Texas sizes up a Cuban future

The Texan governor, Greg Abbott, and businesspeople from the agricultural industries and docking sector paid a three day visit to Cuba on an economic mission that concluded on December 2.

Texas, the so-called 12th economy of the world, has also long been an exporter of food to Cuba, principally for reasons of geographical proximity.

Texas is also the second most populous state in the USA, with a disproportionate congressional delegation in the House of Representatives, where the Republicans have the majority.

“Gov. Greg Abbott, much like his predecessor, is hardly one to forgo an economic opportunity, even when the politics are tricky,” read an editorial published by the Star Telegram, a Texan newspaper.

The aforementioned predecessor is the Republican presidential candidate and Cuban-American Senator of the same state, Ted Cruz, who is opposed to closer working relations with Cuba, the country where his father was born.

In contrast to his counterparts in other states, the head of the Texan government has not openly participated in public demonstrations of the continuing normalisation of relations with Cuba. Politicians, like the New Yorker Andrew Cuomo or Asa Hutchinson from Arkansas, have stated their support of the reestablishment of relations a number of times.

By discretion (or omission) his arrival in Havana on November 30th looked like a surprise, even though the visit had been planned since at least last July.

Abbott, along with the businesspeople from his state, came to Cuba to claim territory. The trip was paid by TexasOne, a public-private company created by Texas Economic Development Corporation in order to promote trade and investment by the businessmen through trade missions, market research and event coordination, similar to Global NY, which organised Governor Cuomo’s trip.

A Commercial Alliance had been established between Texas and Cuba in February 2003 by consent from a range of individuals who shared the common interest in opening up the Cuban market, principally in the agricultural sector. Their website gives the impression of an established history and also apparent hibernation – their media updates are dated 2004.

Abbott’s agenda in Havana was packed: a tour around the quays of Mariel, meetings with the Ministry of Foreign Trade and Investment, the Chamber of Commerce, the corporation CIMEX and representatives from Alimport – the company in charge of buying agricultural products from the USA.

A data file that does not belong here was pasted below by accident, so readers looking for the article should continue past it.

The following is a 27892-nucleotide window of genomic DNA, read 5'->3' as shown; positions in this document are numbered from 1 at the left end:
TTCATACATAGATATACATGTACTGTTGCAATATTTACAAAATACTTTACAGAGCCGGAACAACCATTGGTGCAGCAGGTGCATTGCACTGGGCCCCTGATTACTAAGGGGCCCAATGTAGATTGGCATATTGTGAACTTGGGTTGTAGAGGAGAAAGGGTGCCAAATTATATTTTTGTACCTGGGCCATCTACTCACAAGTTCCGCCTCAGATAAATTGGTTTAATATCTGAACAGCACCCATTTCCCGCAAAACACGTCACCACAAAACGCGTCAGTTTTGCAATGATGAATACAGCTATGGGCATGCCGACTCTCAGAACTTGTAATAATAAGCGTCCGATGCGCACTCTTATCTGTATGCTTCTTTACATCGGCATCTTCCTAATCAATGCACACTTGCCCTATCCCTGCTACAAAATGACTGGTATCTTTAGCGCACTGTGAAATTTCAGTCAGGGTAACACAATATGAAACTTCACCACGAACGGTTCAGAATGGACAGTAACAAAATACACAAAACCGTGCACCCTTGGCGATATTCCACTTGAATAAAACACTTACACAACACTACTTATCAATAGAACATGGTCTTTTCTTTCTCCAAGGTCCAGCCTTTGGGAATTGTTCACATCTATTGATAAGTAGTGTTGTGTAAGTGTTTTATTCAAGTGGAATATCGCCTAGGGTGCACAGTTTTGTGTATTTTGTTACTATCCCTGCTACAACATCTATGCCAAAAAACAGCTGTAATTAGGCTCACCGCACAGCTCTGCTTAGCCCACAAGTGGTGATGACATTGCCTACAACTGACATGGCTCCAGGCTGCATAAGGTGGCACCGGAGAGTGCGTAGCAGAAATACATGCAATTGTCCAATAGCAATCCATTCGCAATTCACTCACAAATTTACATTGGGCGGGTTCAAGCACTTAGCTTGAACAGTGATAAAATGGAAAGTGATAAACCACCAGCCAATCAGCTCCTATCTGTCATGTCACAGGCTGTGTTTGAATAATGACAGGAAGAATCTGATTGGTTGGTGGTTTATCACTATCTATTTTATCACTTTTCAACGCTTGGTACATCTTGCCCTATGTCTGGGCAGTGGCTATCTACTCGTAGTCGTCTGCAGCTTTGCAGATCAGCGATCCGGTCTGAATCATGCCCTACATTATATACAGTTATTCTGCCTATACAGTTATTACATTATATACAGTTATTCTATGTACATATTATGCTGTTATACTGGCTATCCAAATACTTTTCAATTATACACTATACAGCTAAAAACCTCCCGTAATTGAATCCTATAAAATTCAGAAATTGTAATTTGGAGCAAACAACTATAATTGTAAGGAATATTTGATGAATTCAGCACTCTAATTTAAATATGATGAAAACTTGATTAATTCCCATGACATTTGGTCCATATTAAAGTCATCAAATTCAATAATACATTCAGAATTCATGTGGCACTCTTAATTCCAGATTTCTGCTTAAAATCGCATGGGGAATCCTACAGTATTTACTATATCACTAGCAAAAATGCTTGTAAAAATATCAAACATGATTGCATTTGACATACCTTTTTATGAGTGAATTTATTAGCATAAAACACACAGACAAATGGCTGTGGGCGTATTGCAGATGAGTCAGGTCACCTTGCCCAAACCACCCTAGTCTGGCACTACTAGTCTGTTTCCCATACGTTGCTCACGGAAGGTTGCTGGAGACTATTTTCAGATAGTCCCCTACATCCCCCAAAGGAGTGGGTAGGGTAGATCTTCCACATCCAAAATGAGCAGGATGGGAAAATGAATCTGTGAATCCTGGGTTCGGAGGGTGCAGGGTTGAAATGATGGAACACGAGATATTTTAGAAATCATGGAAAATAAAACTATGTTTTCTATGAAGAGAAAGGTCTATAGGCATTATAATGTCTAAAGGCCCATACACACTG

A communiqué from Abbott’s office that was made public recently refers to the port’s potential as a “future possibility of serving as a container transshipment facility for a U.S. (post-embargo) commerce has major competition from high-tech Port of Miami, the closest American port to the new Panama Canal expansion.”

Along with the rest of the US agroindustry, the farms of Texas have seen their sales to Cuba decrease in recent years, from over 93,000 tons in 2012 to barely 60 last year. Almost double of that was sent in the last 11 months, according to figures from the US-Cuban Trade and Economic Council published in a local paper.

It is improbable that a US state official would serve as a defibrillator for an area where economic relations can only be revived by actions from Congress.

In this matter, the situation has already reached the point of suggesting the lifting of restrictions that only affect food exports, leaving the rest of the embargo for later.

“For me there are two logical steps: first, approve laws that permit the extension of credits in agricultural sales and continue relaxing travel restrictions,” said the governor of Arkansas, Asa Hutchinson, in a press conference at the end of his visit to Cuba at the beginning of October.

Like other politicians from his Party, Abbott has openly criticised Obama regarding the real possibility of fast-tracking a partial lifting of the embargo through a presidential decree. As Attorney General of his state, he demanded democratic administration in front of tribunals on dozens of occasions. But as with so many of his party members, including the magnate Donald Trump, he recognises that the White House is right in its rapprochement with Cuba.

The message is clear: even in places as unlikely as Texas, local interests favour normalisation and take priority over political principles that are unfounded in economics.

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